There's been quite a bit of discussion this week about Perl 5.6, and how much effort people should put into their ensuring their CPAN distributions work with 5.6. The question I haven't seen asked: is anyone still using 5.6 in production?
The whole "5.6 support discussion" was apparently started by one of MIYAGAWA's tweets:
"if uploading a module to CPAN means a commitment to support 5.6 i would have never uploaded one"
Following discussions on IRC, twitter and elsewhere, Matt Trout wrote up his thoughts. In response, David Golden wrote up why you shouldn't waste your time on Perl 5.6. Bálint Szilakszi then argued that we should stop supporting 5.6 for security reasons.
I remembered that MIYAGAWA's cpanm tool keeps track of the versions of Perl seen. I wondered whether that sees any Perl 5.6 users, but Miyagawa-san pointed out that cpanm doesn't support 5.6. He did provide a month's worth of data, which I summarised by major version:
Even numbers are stable releases, the odd numbers are development releases, which is why you don't see much activity for the older development releases (curious that there are any for 5.13.x, 5.15.x, and 5.17.x!)
Notice that the most popular version (amongst cpanm users, remember) is 5.18.x, but the second most popular version is 5.10.x; Perl 5.10.0 was released in December 2007.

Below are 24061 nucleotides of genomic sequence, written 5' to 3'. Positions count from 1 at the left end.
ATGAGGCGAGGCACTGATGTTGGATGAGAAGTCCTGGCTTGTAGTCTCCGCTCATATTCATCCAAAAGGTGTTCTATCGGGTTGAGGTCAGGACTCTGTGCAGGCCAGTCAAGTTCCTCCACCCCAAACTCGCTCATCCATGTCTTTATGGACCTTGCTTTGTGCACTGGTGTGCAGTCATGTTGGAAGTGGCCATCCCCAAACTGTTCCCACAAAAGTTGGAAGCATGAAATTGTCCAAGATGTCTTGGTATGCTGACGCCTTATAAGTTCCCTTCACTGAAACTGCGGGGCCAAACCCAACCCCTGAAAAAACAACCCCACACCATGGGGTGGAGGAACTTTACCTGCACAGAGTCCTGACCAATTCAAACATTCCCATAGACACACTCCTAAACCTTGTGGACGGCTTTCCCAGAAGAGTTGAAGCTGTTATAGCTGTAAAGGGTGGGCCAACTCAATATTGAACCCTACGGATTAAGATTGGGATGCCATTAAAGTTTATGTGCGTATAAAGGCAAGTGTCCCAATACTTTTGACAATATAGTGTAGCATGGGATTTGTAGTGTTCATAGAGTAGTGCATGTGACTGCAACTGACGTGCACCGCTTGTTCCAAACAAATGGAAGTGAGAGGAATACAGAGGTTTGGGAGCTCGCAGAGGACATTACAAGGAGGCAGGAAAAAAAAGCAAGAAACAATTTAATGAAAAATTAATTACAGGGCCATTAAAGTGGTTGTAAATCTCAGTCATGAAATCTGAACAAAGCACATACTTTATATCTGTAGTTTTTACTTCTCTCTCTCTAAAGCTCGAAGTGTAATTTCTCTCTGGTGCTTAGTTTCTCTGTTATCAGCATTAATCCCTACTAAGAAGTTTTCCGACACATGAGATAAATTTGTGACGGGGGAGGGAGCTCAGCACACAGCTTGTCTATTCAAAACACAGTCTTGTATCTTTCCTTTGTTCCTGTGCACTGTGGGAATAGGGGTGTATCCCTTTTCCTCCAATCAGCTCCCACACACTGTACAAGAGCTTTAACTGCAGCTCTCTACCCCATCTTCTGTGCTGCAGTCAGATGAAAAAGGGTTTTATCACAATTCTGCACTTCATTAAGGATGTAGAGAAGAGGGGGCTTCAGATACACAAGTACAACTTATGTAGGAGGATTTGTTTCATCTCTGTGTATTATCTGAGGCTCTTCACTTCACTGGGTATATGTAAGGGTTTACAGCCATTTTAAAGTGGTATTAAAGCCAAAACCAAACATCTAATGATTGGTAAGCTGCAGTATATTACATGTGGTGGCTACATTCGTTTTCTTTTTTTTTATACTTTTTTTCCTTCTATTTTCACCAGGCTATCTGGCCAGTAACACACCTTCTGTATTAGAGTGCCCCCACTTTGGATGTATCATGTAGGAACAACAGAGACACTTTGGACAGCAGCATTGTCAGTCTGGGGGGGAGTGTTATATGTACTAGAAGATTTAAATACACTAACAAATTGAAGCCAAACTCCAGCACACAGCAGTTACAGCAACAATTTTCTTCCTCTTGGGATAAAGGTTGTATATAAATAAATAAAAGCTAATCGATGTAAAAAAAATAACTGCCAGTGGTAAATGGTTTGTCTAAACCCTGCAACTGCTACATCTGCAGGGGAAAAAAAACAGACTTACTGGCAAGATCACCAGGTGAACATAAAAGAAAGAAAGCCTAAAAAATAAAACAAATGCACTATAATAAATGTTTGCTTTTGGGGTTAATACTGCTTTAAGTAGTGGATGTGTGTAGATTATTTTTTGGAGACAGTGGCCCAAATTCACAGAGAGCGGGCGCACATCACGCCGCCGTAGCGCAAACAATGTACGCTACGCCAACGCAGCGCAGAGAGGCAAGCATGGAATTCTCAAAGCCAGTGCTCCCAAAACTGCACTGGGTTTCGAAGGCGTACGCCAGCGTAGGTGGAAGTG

Here's that data as a pie chart:
Just over 3% of the requests are from Perl 5.8. I wondered how many of those are smokers and toolchain developers, as opposed to "real-life users of 5.8", but Miyagawa-san told me that the cpanm stats already exclude smokers, CI, etc, as much as possible.
In an interesting P5P post 2 years ago, RIBASUSHI pointed out that although the cpanm userbase is skewed towards early adopters, they're running old versions of Perl. From which I think he's saying that we can assume there are more people out there running very old versions of Perl than we might think.
Are you using Perl 5.6 in production anywhere? Please let me know if you are, and I'll produce some kind of summary. I'll anonymise the data, if you (or your company) don't want people to know you're using Perl 5.6.
Thanks to Miyagawa-san for producing the data.comments powered by Disqus